So, I continued trying various things. I managed to get an article in techi.com. I blogged a lot. I wrote some over-the-top fake diary entries based on the Twitter and Blog feeds of digerati like Giles Bowkett.
I read some good books and blogs on marketing. Software By Rob is a good one, with lots of timely, specific information on building and selling software. His book Start Small, Stay Small was an important inspiration as I got started with Remembary.
Also, if you're learning about how to promote and advertise, check out Influence: The Psychology of Persuasion - on the surface, it's about how to avoid being taken in by the psychological tricks used by marketers, but you can't help but think of ways to apply some of the techniques yourself. After reading this, I doubled my AdWords Click-Through Rate with cheap shots like "66% Off - For a Limited Time Only!"
Lesson 5: Mailing Lists Can Work
While AdWords didn't work out as well as I expected for actually selling copies of my app, I did find a useful service that worked very nicely in conjunction with AdWords. This was MailChimp. There's enough to say about MailChimp that I've put it into its own blog post. Here's the video version:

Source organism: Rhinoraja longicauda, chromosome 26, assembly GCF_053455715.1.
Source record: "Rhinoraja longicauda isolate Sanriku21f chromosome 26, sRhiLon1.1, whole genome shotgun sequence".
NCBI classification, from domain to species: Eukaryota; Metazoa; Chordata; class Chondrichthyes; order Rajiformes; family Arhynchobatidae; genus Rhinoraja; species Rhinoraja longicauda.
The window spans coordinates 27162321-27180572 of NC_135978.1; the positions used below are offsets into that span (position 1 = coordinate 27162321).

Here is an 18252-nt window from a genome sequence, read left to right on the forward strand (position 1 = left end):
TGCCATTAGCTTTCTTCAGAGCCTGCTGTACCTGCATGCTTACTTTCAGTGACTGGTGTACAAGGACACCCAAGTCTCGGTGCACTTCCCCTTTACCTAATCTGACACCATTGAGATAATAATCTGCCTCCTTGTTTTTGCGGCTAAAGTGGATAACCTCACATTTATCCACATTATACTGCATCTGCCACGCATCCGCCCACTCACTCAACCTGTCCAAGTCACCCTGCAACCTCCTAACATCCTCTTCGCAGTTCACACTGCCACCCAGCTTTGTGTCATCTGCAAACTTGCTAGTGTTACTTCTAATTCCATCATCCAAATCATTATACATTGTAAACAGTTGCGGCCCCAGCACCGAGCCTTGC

So I continued to look at various ways to get attention - especially App Review Sites. As we discussed earlier, obscurity is a big problem in the App Store, so all sorts of sites have come up offering to (maybe) review your app.
The problem is, some of these sites are kind of crappy. Others charge for the service - which seems sketchy, and makes it essentially like advertising, but without the ability to control the message.
My main worry with review sites is, while I like Remembary, it's a bookish sort of iPad app, and in the fall I was competing in the loud and crowded pre-Christmas crunch. If you're an app review site, do you review Infinity Blade, with its revolutionary 3D graphics, Skype with Video Chat that could replace entire industries, Richard Branson's new magazine - or an indie diary app?
I should probably get over this and just try harder. (In fact, I did manage to get a great review only a few days after giving this presentation - this will be covered in its own blog post).
In part 3, I'll discuss what I learned from the competition.